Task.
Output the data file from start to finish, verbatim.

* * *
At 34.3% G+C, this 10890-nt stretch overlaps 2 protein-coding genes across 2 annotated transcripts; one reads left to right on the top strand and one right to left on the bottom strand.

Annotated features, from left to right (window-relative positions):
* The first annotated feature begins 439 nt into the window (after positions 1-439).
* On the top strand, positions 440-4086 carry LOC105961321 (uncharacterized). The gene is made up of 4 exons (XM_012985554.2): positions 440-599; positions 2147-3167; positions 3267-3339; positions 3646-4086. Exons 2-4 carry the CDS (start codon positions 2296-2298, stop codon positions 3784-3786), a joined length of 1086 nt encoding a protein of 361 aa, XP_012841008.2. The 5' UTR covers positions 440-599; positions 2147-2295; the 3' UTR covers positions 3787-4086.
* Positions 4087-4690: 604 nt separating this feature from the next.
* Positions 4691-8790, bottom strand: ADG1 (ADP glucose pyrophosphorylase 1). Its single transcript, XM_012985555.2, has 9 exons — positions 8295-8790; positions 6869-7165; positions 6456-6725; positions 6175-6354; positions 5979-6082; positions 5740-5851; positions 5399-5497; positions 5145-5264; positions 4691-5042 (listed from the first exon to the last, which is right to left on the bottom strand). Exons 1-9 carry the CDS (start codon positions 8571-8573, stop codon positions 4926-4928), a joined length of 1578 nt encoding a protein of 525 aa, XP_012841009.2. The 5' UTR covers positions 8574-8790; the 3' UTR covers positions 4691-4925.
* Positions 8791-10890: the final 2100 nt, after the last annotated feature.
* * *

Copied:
At 34.3% G+C, this 10890-nt stretch overlaps 2 protein-coding genes across 2 annotated transcripts; one reads left to right on the top strand and one right to left on the bottom strand.

Annotated features, from left to right (window-relative positions):
* The first annotated feature begins 439 nt into the window (after positions 1-439).
* On the top strand, positions 440-4086 carry LOC105961321 (uncharacterized). The gene is made up of 4 exons (XM_012985554.2): positions 440-599; positions 2147-3167; positions 3267-3339; positions 3646-4086. Exons 2-4 carry the CDS (start codon positions 2296-2298, stop codon positions 3784-3786), a joined length of 1086 nt encoding a protein of 361 aa, XP_012841008.2. The 5' UTR covers positions 440-599; positions 2147-2295; the 3' UTR covers positions 3787-4086.
* Positions 4087-4690: 604 nt separating this feature from the next.
* Positions 4691-8790, bottom strand: ADG1 (ADP glucose pyrophosphorylase 1). Its single transcript, XM_012985555.2, has 9 exons — positions 8295-8790; positions 6869-7165; positions 6456-6725; positions 6175-6354; positions 5979-6082; positions 5740-5851; positions 5399-5497; positions 5145-5264; positions 4691-5042 (listed from the first exon to the last, which is right to left on the bottom strand). Exons 1-9 carry the CDS (start codon positions 8571-8573, stop codon positions 4926-4928), a joined length of 1578 nt encoding a protein of 525 aa, XP_012841009.2. The 5' UTR covers positions 8574-8790; the 3' UTR covers positions 4691-4925.
* Positions 8791-10890: the final 2100 nt, after the last annotated feature.